Bellingham-Whatcom County Commission on Sexual & Domestic Violence

resources

“We need to teach youth how to have healthy relationships and break the cycle.”

—Survivor

Policies & Protocols

 
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Family-Led School Response Protocol

Published Sept 2019

Sample response protocol for school districts responding to families impacted by domestic violence. The purpose of this guide is to empower teachers and staff to identify and respond to domestic violence.

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Student-Led School Response Protocol

Published Sept 2019

Sample response protocol for school districts responding to students impacted by sexual assault, stalking, domestic violence, or dating violence. The purpose of this guide is to empower teachers and staff to identify and respond to sexual and domestic violence.

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Domestic Violence in the workplace

Updated March 2019

Policy and procedure template for encounters with domestic violence in the workplace. You may cut and paste as needed to create a policy and procedure to fit your work place’s unique needs.

 
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Domestic Violence, Children, & Child Maltreatment

Published April 2005

This protocol is intended to provide guidance and procedural direction for law enforcement agencies, courts, Child Protective Services (CPS) workers, and service providers when responding to domestic violence in relationships where there are children, and the children may subject to maltreatment.

Plan to Disarm Domestic violence Defendants

Published Jan 2007

This best practice plan provide methods for disarming domestic violence defendants in the following sectors: 911 dispatch, law enforcement, victim advocates, probation, prosecution, defense attorneys, judges, and DV treatment providers.

 

Resource & Training Guides

 
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Responding to Domestic Violence: Faith Communities Toolkit

A faith community is one of the few places where you may have the abuser, survivor, and their children all in the same place, hearing the same message, and connecting to the same belief system. This toolkit supplies faith leaders with resources and best practices for supporting survivors and holding perpetrators accountable with their spiritual practice.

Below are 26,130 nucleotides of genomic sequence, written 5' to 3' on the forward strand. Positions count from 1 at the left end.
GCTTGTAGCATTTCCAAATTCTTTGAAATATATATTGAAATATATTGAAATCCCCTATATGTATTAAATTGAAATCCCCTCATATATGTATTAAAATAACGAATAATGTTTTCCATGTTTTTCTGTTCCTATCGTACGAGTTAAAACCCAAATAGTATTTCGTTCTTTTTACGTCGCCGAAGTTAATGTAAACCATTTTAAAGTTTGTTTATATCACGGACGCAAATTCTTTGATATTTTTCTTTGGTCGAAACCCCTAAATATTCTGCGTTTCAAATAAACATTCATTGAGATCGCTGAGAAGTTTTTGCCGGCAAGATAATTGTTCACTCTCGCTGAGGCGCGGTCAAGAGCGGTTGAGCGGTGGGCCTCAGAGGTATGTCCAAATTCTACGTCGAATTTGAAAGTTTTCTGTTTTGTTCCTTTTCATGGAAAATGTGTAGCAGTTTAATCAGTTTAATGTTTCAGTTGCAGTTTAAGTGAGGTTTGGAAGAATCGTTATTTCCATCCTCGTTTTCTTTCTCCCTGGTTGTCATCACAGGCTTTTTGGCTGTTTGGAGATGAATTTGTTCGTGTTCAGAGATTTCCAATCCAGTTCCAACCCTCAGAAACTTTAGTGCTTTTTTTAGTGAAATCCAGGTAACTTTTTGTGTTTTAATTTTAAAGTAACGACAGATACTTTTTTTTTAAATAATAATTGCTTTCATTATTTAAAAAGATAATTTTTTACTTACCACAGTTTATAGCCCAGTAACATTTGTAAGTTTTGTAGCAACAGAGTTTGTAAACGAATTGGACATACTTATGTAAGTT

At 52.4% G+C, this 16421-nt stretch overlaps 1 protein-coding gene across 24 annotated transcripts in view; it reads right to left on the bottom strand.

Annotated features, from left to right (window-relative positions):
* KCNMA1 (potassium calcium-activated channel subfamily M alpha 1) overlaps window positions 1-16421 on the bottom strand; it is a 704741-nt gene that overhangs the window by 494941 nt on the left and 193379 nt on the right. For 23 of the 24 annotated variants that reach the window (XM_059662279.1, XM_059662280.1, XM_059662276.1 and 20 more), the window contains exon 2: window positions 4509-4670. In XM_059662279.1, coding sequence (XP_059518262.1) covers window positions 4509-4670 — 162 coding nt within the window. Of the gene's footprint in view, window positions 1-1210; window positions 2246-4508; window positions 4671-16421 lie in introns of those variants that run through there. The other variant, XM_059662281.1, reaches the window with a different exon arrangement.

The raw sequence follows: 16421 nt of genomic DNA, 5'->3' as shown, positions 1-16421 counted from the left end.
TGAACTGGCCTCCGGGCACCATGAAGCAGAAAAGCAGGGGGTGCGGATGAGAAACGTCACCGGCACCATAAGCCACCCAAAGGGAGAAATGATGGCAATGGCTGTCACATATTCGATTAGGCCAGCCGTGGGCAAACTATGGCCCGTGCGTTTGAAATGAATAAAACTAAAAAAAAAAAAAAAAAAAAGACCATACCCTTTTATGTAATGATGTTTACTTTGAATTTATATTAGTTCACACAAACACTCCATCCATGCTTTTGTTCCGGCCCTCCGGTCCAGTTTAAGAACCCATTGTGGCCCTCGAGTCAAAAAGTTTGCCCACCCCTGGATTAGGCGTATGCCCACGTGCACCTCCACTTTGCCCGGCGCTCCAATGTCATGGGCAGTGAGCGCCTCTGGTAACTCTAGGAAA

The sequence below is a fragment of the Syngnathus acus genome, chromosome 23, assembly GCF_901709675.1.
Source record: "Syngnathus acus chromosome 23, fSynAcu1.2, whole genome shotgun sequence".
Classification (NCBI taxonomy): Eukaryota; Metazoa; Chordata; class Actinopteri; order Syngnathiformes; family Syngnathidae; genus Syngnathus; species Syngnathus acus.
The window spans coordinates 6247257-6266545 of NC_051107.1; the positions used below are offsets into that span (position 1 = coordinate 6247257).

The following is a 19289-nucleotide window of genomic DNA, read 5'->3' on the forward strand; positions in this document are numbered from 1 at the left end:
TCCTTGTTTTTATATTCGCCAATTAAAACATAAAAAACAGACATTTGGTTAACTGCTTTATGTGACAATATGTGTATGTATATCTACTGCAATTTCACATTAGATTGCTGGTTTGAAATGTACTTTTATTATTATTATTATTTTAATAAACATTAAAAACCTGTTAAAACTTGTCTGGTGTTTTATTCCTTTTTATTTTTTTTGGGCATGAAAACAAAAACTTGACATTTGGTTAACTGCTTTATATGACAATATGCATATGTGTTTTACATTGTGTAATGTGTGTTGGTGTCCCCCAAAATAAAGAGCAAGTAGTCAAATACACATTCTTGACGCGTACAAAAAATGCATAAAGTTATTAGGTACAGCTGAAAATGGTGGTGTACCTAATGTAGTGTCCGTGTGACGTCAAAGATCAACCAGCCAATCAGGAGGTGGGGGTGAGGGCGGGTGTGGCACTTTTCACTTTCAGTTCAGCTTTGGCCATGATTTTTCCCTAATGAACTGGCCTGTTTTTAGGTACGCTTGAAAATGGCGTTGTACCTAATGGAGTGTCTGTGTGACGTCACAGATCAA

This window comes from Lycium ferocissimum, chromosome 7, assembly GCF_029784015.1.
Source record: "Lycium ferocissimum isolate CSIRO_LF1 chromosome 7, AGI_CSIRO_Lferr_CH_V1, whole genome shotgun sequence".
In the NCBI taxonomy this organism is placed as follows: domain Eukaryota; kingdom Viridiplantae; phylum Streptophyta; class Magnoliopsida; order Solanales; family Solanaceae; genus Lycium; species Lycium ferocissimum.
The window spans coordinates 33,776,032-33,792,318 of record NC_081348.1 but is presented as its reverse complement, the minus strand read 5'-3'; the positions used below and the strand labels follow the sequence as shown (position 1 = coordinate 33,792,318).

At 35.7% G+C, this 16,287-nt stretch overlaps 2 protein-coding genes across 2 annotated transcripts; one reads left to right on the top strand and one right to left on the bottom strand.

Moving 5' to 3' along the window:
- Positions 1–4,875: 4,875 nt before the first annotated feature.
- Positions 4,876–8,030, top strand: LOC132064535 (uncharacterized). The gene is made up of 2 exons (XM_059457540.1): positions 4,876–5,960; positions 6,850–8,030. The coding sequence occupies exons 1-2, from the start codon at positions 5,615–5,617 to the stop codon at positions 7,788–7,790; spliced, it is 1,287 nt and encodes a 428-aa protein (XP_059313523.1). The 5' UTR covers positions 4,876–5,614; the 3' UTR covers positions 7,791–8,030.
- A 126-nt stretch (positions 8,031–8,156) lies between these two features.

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Children Exposed to Domestic Violence 101: Training Manual

This “Train the Trainers” manual provides instruction on how to identify domestic violence, build understanding and empathy for survivors, support survivors and their children, understand the impact of DV on parenting, and cultivate resiliency in children.

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Domestic Violence & Dating: Info & Resource Handbook (3rd Ed.)

The sections of this handbook describe and discuss the characteristics of an abusive relationship, steps to intervention and the legal system. They are designed to provide the facts, the common warning signs of abuse and appropriate methods of intervention.

 

Glossary of Terms

The following is a list of commonly used words you may find in many of the Commission’s reports or resources. The Commission has compiled a glossary for our members that we often include at meetings and events to ensure that all attendees can participate with a shared knowledge and foundation.

PERPETRATOR The abuser, also sometimes referred to as the offender or batterer. In court, this person is usually the defendant, or the person accused of a crime. The survivor is usually the plaintiff, or the person who is accusing the defendant of a crime.

PEOPLE OF COLOR (POC) An umbrella term used primarily in the United States to describe any person who is not white. The term encompasses all non-white people, emphasizing common experiences of systemic racism. The term may also be used with other collective categories of people such as "communities of color", "men of color" (MOC), and "women of color" (WOC).

PRONOUNS Linguistic tools used to refer to someone in the third person. Examples are they/them/theirs, ze/hir/hirs, she/her/hers, he/him/his. In English and some other languages, pronouns have been tied to gender and are a common site of misgendering (attributing a gender to someone that is incorrect).

QUEER An umbrella term to describe individuals who don’t identify as straight. Also used to describe people who have non-normative gender identity or as a political affiliation. Due to its historical use as a derogatory term, it is not embraced or used by all members of the LGBTQ+ community.

SAFETY PLAN An advocate can help a survivor come up with a safety plan, which is a series of steps the survivor is planning to take to keep her and her children safe from an abuser, and/or to leave their abuser.

SEXUAL ASSAULT Used to describe a wide variety of abuses, including unwanted, coerced and/or forced sexual penetration and/or touch.  Penetration may be of the survivor or forcing the survivor to penetrate the actor; penetration can be accomplished with either a body part or other object. Similarly, contact can be sexual contact with the survivor or forcing a survivor to touch the actor.